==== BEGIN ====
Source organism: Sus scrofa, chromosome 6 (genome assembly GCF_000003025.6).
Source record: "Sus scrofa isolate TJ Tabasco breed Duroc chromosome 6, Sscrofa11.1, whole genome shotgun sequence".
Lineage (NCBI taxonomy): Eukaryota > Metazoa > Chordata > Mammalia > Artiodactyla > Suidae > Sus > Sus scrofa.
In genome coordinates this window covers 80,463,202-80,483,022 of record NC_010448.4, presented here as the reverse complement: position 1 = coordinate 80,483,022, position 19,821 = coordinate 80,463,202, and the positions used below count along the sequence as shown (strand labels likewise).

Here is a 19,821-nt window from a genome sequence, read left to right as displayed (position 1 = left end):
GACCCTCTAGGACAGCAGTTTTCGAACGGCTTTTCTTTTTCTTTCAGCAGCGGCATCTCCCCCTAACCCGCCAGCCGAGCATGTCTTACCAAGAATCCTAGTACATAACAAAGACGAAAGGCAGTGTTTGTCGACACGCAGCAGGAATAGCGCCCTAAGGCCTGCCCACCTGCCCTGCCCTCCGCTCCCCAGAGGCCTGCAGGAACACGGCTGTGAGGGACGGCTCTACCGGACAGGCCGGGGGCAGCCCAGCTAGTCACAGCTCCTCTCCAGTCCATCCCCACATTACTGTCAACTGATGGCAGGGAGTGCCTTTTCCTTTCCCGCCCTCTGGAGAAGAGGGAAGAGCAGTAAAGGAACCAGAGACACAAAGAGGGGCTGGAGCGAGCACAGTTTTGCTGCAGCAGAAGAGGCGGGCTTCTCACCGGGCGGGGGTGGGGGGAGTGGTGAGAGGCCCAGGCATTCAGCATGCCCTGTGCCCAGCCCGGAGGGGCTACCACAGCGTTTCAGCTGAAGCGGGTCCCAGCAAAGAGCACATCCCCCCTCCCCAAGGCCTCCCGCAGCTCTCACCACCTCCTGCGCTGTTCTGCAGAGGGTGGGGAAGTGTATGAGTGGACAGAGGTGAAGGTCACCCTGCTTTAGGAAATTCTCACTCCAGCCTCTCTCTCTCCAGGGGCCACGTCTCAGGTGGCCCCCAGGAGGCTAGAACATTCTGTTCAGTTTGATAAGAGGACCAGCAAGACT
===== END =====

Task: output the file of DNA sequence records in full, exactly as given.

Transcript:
Source organism: Sus scrofa, chromosome 6 (genome assembly GCF_000003025.6).
Source record: "Sus scrofa isolate TJ Tabasco breed Duroc chromosome 6, Sscrofa11.1, whole genome shotgun sequence".
Lineage (NCBI taxonomy): Eukaryota > Metazoa > Chordata > Mammalia > Artiodactyla > Suidae > Sus > Sus scrofa.
In genome coordinates this window covers 80,463,202-80,483,022 of record NC_010448.4, presented here as the reverse complement: position 1 = coordinate 80,483,022, position 19,821 = coordinate 80,463,202, and the positions used below count along the sequence as shown (strand labels likewise).

Here is a 19,821-nt window from a genome sequence, read left to right as displayed (position 1 = left end):
GACCCTCTAGGACAGCAGTTTTCGAACGGCTTTTCTTTTTCTTTCAGCAGCGGCATCTCCCCCTAACCCGCCAGCCGAGCATGTCTTACCAAGAATCCTAGTACATAACAAAGACGAAAGGCAGTGTTTGTCGACACGCAGCAGGAATAGCGCCCTAAGGCCTGCCCACCTGCCCTGCCCTCCGCTCCCCAGAGGCCTGCAGGAACACGGCTGTGAGGGACGGCTCTACCGGACAGGCCGGGGGCAGCCCAGCTAGTCACAGCTCCTCTCCAGTCCATCCCCACATTACTGTCAACTGATGGCAGGGAGTGCCTTTTCCTTTCCCGCCCTCTGGAGAAGAGGGAAGAGCAGTAAAGGAACCAGAGACACAAAGAGGGGCTGGAGCGAGCACAGTTTTGCTGCAGCAGAAGAGGCGGGCTTCTCACCGGGCGGGGGTGGGGGGAGTGGTGAGAGGCCCAGGCATTCAGCATGCCCTGTGCCCAGCCCGGAGGGGCTACCACAGCGTTTCAGCTGAAGCGGGTCCCAGCAAAGAGCACATCCCCCCTCCCCAAGGCCTCCCGCAGCTCTCACCACCTCCTGCGCTGTTCTGCAGAGGGTGGGGAAGTGTATGAGTGGACAGAGGTGAAGGTCACCCTGCTTTAGGAAATTCTCACTCCAGCCTCTCTCTCTCCAGGGGCCACGTCTCAGGTGGCCCCCAGGAGGCTAGAACATTCTGTTCAGTTTGATAAGAGGACCAGCAAGACT